What virtualisation is — and what it is not

There are varying interpretations of the term, says Tom Yager

When a computer or an operating system uses software to do anything it normally can’t, the enabling technology tends to get labelled “virtualisation.” Well, don’t believe everything you read about that (except when you read it here). Let’s see what virtualisation is — and isnt.

System virtualisation rescinds operating systems’ right to own — or refusal to share — property such as hardware resources including memory, CPU cycles, allocated units of storage, I/O ports and even the display, mouse and keyboard. Operating systems expect exclusive ownership of system hardware, a lamentable remnant of such dinosaur OSes as CP/M and MS-DOS.

True system virtualisation, exemplified by the familiar Microsoft and VMware products, prises the OS’s hands loose from system hardware by constructing one or more convincing mirages of a complete computer system.

Guest operating systems are tricked into thinking they have an entire computer to themselves. Storage virtualisation manages and aggregates remote storage while mimicking a native direct interface (for example, SCSI) that gives OSes the comfort of owning a resource they shouldn’t.

Storage virtualisation can be done in hardware or software and does not require system virtualisation. System virtualisation can also be managed in hardware, but this capability is only now coming to the PC and in a relatively primitive form.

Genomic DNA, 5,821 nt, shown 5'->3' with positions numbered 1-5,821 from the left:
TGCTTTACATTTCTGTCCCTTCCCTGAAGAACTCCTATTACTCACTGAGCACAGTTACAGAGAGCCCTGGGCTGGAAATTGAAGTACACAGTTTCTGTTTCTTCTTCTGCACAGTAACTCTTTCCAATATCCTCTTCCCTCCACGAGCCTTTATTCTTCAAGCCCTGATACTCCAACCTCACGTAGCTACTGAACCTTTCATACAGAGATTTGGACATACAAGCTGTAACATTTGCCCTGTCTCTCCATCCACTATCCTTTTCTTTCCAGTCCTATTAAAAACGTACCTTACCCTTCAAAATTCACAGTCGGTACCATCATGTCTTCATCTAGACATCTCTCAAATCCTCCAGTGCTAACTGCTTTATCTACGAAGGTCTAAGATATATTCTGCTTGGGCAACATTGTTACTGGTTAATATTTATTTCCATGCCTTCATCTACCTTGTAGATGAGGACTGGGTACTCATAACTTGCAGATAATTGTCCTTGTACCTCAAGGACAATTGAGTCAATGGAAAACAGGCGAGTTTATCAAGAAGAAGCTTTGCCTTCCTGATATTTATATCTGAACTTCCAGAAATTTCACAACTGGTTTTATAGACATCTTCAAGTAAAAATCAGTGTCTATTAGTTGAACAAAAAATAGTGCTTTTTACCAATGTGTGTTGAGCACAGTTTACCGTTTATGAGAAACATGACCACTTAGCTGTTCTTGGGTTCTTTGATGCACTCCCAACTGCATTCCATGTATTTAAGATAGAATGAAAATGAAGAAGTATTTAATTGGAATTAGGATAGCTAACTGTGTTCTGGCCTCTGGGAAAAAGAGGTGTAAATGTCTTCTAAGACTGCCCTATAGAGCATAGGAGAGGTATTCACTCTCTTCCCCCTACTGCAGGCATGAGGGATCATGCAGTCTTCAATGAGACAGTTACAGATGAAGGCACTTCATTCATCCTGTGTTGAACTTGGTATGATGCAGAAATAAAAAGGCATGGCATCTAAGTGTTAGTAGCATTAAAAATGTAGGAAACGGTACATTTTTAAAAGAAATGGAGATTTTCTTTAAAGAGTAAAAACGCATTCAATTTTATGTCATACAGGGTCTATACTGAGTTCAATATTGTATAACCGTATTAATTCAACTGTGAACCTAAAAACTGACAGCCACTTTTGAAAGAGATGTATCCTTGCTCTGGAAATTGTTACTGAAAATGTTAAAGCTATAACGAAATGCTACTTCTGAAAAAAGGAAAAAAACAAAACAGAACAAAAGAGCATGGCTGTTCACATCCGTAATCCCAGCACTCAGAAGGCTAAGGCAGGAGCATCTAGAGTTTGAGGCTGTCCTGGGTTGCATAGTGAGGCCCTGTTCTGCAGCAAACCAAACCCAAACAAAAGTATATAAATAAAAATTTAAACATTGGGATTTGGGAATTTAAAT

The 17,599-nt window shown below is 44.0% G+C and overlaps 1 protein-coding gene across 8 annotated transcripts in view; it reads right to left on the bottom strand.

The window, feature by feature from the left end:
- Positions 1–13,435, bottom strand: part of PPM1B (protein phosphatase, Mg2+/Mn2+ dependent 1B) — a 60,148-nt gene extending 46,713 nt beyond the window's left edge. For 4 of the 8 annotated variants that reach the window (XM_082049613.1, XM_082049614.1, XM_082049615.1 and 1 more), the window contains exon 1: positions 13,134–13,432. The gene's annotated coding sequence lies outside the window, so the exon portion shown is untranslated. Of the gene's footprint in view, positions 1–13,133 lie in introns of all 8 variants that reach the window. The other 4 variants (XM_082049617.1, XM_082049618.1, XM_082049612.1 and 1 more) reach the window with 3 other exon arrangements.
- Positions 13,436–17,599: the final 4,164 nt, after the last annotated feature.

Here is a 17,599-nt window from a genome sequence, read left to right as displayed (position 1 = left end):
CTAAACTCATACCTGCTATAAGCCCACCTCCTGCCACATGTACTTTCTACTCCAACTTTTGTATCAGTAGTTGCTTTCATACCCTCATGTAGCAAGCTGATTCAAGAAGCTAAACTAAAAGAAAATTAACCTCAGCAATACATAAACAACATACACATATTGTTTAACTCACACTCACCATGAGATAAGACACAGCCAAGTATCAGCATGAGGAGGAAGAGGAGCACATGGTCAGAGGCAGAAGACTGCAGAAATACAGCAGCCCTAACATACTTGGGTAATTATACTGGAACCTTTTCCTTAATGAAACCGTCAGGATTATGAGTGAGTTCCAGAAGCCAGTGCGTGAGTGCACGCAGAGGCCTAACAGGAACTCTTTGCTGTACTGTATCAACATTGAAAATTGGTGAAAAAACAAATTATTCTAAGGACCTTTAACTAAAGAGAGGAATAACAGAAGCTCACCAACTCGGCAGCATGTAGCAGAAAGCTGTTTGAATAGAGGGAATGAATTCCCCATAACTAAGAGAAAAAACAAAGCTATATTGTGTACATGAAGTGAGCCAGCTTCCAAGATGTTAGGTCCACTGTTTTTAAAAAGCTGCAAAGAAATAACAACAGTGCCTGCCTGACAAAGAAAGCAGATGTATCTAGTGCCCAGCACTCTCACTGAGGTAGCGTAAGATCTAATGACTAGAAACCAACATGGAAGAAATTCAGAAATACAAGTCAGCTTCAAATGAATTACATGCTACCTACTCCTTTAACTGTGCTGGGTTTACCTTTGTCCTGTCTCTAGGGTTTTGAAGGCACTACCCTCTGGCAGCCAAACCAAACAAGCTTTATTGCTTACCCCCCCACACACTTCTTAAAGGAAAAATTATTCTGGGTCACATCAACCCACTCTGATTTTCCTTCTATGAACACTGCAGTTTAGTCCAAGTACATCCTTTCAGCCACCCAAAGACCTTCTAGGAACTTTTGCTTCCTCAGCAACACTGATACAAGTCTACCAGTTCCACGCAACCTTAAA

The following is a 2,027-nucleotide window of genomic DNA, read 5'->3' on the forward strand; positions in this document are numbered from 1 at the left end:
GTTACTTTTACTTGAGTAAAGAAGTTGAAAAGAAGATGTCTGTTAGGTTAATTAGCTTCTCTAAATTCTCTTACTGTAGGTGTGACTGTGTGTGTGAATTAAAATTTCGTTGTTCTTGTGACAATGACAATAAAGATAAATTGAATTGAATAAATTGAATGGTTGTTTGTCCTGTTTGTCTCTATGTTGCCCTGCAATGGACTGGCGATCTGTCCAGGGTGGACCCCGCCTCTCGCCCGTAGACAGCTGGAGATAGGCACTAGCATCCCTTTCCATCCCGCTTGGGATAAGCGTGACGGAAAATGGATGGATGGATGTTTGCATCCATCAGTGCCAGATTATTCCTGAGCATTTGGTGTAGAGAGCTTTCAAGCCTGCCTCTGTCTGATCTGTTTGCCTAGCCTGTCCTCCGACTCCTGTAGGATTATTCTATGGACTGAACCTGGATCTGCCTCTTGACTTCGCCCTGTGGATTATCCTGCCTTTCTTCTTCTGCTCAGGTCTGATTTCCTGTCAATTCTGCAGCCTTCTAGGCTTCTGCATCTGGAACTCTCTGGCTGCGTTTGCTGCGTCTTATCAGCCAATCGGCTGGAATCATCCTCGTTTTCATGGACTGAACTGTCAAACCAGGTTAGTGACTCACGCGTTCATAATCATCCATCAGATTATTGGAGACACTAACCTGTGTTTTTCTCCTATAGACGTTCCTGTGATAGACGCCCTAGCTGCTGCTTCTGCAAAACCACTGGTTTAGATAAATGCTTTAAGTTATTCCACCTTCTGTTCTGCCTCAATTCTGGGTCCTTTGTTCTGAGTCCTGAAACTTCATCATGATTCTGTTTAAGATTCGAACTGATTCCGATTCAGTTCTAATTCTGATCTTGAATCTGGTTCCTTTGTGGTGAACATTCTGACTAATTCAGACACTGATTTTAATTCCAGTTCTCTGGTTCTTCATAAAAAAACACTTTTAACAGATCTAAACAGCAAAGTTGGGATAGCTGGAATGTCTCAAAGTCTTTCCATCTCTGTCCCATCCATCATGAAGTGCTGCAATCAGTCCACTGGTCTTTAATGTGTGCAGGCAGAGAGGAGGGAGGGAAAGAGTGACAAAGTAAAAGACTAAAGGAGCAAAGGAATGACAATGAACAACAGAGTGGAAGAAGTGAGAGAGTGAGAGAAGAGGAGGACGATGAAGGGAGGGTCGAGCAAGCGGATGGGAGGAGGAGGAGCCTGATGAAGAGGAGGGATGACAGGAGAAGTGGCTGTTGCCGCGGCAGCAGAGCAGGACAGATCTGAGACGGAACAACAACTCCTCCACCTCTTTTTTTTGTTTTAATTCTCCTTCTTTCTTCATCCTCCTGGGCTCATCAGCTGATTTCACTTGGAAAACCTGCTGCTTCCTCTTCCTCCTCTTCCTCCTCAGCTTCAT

Let’s move on to technologies that are not virtualisation. If misleading terminology was a crime, Microsoft’s Virtual PC for Mac would deserve the death penalty.

The product had the misapplied moniker when Microsoft acquired its maker, but the fact that it looks and acts exactly like the proper desktop virtualisation software Microsoft sells as Virtual PC gives virtualisation a black eye it doesn’t deserve.

Virtual PC for Mac is actually an emulator: it creates a very slow x86 CPU in software on a PowerPC-based system, then emulates a very slow x86-based personal computer. Of course, true virtualisation also imposes overhead — in my experience, depending on the product, 25- 40%. Yet Virtual PC 7.0.2 running on a Power Mac Quad running four 2GHz PowerPC cores has Windows XP reporting that it’s running on a 533 MHz x86. You do the maths. Clearly, emulation is not virtualisation.

Apple’s Rosetta, a standard facility of OS X for Intel-based Macs, takes another non-virtualisation technology that, at face value, has the disadvantages of Virtual PC for Mac. Rosetta takes OS X applications compiled for PowerPC processors and runs them on x86-based Macs. It distinguishes itself in that it only needs to translate PowerPC machine instructions to x86.

Everything else is real — there’s no need to emulate the computer or run everything through multiple layers of software. When an OS X for PowerPC application makes a resource request while it’s running in Rosetta, after translation from PowerPC to x86 the request is made directly to OS X.

As a result, Rosetta doesn’t need to fire up an additional instance of OS X. A Mac application, even one built from open source, doesn’t know or need to know that its CPU is a mirage.

Emulation and instruction translation are valid solutions to problems that system virtualisation can’t address, namely crossing architectural boundaries. But their performance, resource requirements and feature limitations generally render them inadequate for day-to-day operation. On the other hand, virtualisation is safe, adaptable and getting faster.

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